Purpose: The aim of this study was to research the associations between noise (ambient and activity noise) and objective metrics of teachers' voices in real working environments (i.e., classrooms).
Method: Thirty-two female and 8 male teachers from 14 elementary schools were randomly selected for the study. Ambient noise was measured during breaks in unoccupied classrooms and, likewise, the noise caused by pupils' activity during lessons. Voice samples were recorded before and after a working day. Voice variables measured were sound pressure level (voice SPL), fundamental frequency, jitter, shimmer, and the tilt of the sound spectrum slope (alpha ratio).
Results: The ambient noise correlated most often with the fundamental frequency of men and voice SPL, whereas activity noise correlated with the alpha ratio and perturbation values. Teachers working in louder ambient noise spoke more loudly before work than those working in lower noise levels. Voice variables generally changed less during work among teachers working in loud activity noise than among those working in lower noise levels.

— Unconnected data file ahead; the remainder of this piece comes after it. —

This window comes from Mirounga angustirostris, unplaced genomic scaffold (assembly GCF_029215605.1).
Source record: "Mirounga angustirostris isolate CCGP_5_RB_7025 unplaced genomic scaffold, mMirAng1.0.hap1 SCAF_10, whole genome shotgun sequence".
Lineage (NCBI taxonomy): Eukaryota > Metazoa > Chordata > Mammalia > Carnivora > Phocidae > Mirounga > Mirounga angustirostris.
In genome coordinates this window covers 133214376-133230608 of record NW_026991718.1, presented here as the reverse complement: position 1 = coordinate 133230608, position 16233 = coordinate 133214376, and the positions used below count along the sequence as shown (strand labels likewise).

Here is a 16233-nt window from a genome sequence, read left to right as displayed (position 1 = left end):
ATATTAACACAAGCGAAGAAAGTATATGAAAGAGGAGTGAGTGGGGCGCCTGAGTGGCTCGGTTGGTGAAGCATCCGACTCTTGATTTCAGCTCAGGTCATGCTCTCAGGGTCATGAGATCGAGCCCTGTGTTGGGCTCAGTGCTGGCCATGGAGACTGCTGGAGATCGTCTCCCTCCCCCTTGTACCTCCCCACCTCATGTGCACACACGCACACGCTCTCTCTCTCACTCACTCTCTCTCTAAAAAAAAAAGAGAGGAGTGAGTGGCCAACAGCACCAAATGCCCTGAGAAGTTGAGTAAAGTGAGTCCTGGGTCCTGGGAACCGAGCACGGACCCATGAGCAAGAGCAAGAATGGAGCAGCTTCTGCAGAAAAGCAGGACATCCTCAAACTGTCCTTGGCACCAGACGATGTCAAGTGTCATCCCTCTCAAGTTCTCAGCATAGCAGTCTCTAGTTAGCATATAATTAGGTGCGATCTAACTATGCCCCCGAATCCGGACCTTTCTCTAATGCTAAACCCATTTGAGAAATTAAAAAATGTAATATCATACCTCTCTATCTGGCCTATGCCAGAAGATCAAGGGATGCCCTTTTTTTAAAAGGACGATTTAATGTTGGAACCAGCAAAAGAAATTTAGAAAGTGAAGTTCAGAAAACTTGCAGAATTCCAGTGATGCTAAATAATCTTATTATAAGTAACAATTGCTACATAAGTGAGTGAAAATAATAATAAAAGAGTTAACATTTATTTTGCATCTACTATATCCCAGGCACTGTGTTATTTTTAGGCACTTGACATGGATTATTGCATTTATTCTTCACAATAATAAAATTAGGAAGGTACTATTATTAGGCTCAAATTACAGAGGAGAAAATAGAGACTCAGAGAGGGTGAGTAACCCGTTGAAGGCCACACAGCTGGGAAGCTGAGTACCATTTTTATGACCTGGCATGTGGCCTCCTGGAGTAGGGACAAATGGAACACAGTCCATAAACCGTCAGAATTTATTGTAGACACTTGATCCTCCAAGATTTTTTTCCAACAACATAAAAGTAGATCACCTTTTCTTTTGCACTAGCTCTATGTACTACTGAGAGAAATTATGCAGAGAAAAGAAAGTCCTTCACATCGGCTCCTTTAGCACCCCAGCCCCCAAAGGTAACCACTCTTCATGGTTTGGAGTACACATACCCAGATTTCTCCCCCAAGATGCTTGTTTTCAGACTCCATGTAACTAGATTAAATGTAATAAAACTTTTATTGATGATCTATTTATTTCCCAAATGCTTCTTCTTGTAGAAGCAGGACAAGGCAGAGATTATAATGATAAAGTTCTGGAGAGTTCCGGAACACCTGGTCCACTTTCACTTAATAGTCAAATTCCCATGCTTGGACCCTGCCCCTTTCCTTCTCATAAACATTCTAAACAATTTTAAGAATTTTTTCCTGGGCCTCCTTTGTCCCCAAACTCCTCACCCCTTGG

Conclusions: Ambient and activity noises affect teachers' voice use. Under loud ambient noise teachers seem to speak habitually loudly, and under loud activity noise teachers' ability to react to loading deteriorates.